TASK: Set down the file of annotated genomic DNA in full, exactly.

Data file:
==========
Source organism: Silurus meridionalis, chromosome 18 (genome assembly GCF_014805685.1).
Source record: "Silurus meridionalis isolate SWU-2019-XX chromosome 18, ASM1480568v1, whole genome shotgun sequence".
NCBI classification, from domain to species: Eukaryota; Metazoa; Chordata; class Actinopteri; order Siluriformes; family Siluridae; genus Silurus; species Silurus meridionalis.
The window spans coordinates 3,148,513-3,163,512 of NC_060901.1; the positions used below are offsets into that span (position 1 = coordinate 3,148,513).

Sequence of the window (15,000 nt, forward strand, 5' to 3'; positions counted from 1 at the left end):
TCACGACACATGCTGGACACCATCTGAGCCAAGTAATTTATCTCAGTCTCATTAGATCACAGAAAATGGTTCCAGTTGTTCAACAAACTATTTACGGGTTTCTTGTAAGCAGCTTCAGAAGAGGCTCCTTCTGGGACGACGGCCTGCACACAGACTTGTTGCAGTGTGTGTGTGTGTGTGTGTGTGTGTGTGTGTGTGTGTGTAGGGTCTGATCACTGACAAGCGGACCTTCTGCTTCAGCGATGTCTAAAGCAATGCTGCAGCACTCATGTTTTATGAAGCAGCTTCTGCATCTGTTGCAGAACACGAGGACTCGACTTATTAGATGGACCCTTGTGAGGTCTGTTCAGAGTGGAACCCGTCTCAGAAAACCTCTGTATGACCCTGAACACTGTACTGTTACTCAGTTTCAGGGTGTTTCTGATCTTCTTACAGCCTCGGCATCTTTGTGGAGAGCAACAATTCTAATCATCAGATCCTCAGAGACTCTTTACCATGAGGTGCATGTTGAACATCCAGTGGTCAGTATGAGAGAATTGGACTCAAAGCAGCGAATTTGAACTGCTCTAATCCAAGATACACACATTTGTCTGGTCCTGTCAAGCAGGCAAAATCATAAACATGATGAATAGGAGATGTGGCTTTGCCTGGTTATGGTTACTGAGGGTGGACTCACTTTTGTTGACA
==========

Source organism: Silurus meridionalis, chromosome 18 (genome assembly GCF_014805685.1).
Source record: "Silurus meridionalis isolate SWU-2019-XX chromosome 18, ASM1480568v1, whole genome shotgun sequence".
NCBI classification, from domain to species: Eukaryota; Metazoa; Chordata; class Actinopteri; order Siluriformes; family Siluridae; genus Silurus; species Silurus meridionalis.
The window spans coordinates 3,148,513-3,163,512 of NC_060901.1; the positions used below are offsets into that span (position 1 = coordinate 3,148,513).

Sequence of the window (15,000 nt, forward strand, 5' to 3'; positions counted from 1 at the left end):
TCACGACACATGCTGGACACCATCTGAGCCAAGTAATTTATCTCAGTCTCATTAGATCACAGAAAATGGTTCCAGTTGTTCAACAAACTATTTACGGGTTTCTTGTAAGCAGCTTCAGAAGAGGCTCCTTCTGGGACGACGGCCTGCACACAGACTTGTTGCAGTGTGTGTGTGTGTGTGTGTGTGTGTGTGTGTGTGTGTGTAGGGTCTGATCACTGACAAGCGGACCTTCTGCTTCAGCGATGTCTAAAGCAATGCTGCAGCACTCATGTTTTATGAAGCAGCTTCTGCATCTGTTGCAGAACACGAGGACTCGACTTATTAGATGGACCCTTGTGAGGTCTGTTCAGAGTGGAACCCGTCTCAGAAAACCTCTGTATGACCCTGAACACTGTACTGTTACTCAGTTTCAGGGTGTTTCTGATCTTCTTACAGCCTCGGCATCTTTGTGGAGAGCAACAATTCTAATCATCAGATCCTCAGAGACTCTTTACCATGAGGTGCATGTTGAACATCCAGTGGTCAGTATGAGAGAATTGGACTCAAAGCAGCGAATTTGAACTGCTCTAATCCAAGATACACACATTTGTCTGGTCCTGTCAAGCAGGCAAAATCATAAACATGATGAATAGGAGATGTGGCTTTGCCTGGTTATGGTTACTGAGGGTGGACTCACTTTTGTTGACA